Reluctant godfather of punk, transgressive Beat generation champ and NYC stalwart, William S. Burroughs (1914-1997) always extended his literary practice into avant-garde territories — the cut-up novels and films, the dreammachine, the prose itself. He spent his later years in Kansas, in his backyard, shooting the shit out of spray paint cans with his shot gun onto blank canvases. The bursting, holed pieces were displayed in Chicago and New York in the late ’80s and early ’90s.
Alice’s Adventures in Wonderland conjurer Lewis Carroll (1832-1898) — aka Oxford mathematics lecturer Charles Lutwidge Dodgson — got his first camera in 1856, the same year he got his pseudonym. He shot as much as he wrote, but rarely has his work been displayed. His posed, curious portraits of children in particular — Alice “The Real Alice” Liddell and her friends dressed up for marriage ceremonies, exotic begging, allegorical play — have been shelved “when the concept of Victorian repression became culturally pervasive” and “Carroll’s work became the object of much unfounded speculation about the photographer’s supposed predilection for little girls.”
Sylvia Plath’s (1932-1963) paintings and drawings made as an art student at Smith College in Massachusetts are decidedly un-Bell Jar, vibrant and almost joyous. Yet, there’s a certain common thread in her descriptive literary style and the self-reflexive complexity and its structured chaos. All of these were made before she turned 20 and decided to concentrate on her writing.
Kurt Vonnegut’s (1922-2007) rough felt tip pen illustrations have always perfectly fit his novels, emerging seamlessly out of the satirical prose, delightful and raw and sad and disgusting and touching and always contextually appropriate. Another notable cultural contribution of Vonnegut’s satirical renderings are the endless series of inside jokes they’ve spawned, not to mention, oh so very many literary tattoos.
Henry Miller (1891-1980) had painted for sixty years, was internationally exhibited, and created an estimated 2,000 watercolors during his lifetime. We don’t want to read into it too much, but his imagery is a little sensual, isn’t it? A bit bosomy, perhaps? At the very least, it’s as colorful and lively, as if whoever painted them definitely has been roaming wild in Paris and having all kinds of trysts with Anais Nin.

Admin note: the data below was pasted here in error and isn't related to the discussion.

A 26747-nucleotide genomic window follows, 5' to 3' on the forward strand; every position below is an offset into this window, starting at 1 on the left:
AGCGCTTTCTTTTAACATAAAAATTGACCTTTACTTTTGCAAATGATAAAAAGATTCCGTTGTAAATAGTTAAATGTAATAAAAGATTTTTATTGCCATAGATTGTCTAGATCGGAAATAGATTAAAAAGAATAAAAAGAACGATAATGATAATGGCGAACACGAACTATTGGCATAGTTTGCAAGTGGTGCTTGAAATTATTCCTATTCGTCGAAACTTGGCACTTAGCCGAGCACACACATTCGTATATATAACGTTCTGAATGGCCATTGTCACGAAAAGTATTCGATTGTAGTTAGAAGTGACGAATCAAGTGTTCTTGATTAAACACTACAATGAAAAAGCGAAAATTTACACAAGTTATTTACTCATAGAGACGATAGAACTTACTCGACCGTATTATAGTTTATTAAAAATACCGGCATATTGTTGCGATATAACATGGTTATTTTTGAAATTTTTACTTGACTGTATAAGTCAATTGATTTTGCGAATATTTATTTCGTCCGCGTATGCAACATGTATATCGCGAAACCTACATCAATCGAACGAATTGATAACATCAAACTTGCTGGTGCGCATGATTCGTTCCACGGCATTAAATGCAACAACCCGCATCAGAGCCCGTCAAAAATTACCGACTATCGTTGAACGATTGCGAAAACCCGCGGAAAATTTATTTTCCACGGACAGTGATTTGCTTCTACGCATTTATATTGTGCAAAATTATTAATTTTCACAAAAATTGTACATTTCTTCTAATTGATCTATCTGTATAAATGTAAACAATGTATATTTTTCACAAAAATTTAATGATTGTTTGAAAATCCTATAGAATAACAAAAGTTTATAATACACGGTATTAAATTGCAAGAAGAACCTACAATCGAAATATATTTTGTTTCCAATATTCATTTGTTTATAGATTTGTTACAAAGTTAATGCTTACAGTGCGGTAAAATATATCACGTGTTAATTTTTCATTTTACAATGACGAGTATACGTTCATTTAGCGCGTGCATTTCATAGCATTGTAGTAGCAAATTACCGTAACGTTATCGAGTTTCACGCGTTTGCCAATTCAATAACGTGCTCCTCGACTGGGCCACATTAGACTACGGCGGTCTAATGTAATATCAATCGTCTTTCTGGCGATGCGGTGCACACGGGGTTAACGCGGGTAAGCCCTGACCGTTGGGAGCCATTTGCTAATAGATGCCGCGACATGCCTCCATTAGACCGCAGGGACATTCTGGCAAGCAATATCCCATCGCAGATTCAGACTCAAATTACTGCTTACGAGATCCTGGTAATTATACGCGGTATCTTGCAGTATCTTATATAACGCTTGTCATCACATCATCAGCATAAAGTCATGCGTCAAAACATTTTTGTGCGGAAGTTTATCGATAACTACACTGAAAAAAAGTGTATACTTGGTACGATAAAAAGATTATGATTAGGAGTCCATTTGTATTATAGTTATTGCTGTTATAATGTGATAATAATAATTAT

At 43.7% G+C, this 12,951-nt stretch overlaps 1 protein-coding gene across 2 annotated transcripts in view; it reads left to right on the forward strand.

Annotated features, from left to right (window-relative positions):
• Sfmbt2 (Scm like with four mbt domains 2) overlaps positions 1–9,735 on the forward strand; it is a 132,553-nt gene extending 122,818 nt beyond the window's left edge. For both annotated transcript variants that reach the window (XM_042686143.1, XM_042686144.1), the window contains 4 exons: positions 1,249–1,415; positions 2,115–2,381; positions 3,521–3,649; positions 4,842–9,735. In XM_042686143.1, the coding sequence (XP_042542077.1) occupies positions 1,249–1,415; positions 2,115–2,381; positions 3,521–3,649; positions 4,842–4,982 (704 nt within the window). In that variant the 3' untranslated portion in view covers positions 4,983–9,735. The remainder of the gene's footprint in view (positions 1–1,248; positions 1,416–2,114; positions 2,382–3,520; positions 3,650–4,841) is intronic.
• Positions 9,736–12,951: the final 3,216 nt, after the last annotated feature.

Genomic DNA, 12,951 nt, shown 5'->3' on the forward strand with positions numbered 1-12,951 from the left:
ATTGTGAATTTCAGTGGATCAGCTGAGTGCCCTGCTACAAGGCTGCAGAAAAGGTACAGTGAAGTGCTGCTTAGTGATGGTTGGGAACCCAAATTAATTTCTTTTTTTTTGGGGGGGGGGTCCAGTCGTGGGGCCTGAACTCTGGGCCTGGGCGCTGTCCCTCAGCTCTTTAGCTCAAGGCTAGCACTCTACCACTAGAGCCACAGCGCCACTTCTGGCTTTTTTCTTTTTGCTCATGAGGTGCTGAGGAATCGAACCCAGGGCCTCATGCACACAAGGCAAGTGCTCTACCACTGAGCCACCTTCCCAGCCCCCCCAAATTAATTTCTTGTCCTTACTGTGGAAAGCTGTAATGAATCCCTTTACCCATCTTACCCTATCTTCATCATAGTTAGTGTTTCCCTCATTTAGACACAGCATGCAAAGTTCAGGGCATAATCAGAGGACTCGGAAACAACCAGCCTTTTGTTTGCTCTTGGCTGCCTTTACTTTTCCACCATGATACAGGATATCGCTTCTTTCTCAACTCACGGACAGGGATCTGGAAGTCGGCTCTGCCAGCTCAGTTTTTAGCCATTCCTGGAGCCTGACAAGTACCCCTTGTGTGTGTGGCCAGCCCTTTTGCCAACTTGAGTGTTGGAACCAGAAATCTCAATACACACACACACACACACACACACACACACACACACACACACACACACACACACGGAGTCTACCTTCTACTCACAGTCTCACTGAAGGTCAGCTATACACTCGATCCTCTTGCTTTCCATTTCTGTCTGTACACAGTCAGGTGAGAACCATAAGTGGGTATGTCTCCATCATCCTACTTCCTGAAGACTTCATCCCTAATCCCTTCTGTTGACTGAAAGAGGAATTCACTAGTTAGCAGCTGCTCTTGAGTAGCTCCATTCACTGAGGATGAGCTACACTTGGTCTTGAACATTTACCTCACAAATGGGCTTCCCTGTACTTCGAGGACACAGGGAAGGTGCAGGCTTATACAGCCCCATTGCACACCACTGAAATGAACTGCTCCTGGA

Largely unrecognized in his lifetime, English poet, painter, and print maker William Blake (1757-1827) was a visionary and a bit of a rebel. As a student at the Royal Academy, he demonstratively rejected the fashionable oil painting of Rubens, beloved by the school’s first president, Joshua Reynolds, whom Blake called a “hypocrite,” preferring a precise, Classical style and looking to Michelangelo and Raphael for influence.
NYC punk culture hero Patricia Lee “Patti” Smith (1946) made sure there were plenty of mediums for you to worship her in. Aside from her poetic musicianship and musical poeticism, Patti’s “source material” was, in part, her own visual art. Shown at the Strange Messenger exhibit at the Andy Warhol Museum in Pittsburgh in 2002, her archived oeuvre included works on paper, photographs and original manuscripts.
e.e. cummings (1953-1962) devoted tremendous time to his painting and to theorizing art, writing extensively on form and color theories and the “intelligence” of painting. He worked in two styles — popular caricatures for The Dial journal and representational oils. We’re particularly fond of this Fantastic Sunset and its almost psychedelic swirls and almost scintillating hues. Fantastic indeed.
Belgium-born, France-dwelling Henri Michaux (1899-1984) was a surrealist poet travelogue writer, and by “travel” we mean international and drug-induced. His most intriguing literary works Miserable Miracle and The Major Ordeals of the Mind and the Countless Minor Ones dissected the mind as it traversed hallucinogenic seas of consciousness. His most pleasing visual works had a non-figurative, suggestive style with Asian-influenced motifs, exhibited in major shows at MoMA Paris and NYC’s Guggenheim Museum in 1978.
Before becoming a celebrated troubadour of our time, Leonard Cohen (1934) was a published writer and poet. He picked up the guitar later to become the famous singer songwriter. In 1994, seeking escape from fame and worldly troubles, he retreated to the Mt. Baldy Zen Center in California for five years, was ordained as a Zen Buddhist monk, and took an oath of silence. He left suddenly, leaving this goodbye letter, as the myth goes. Poignant, sadly humorous illustrations of beautiful women, bits of nature and his own furrowing, aging self still fill his poetry books.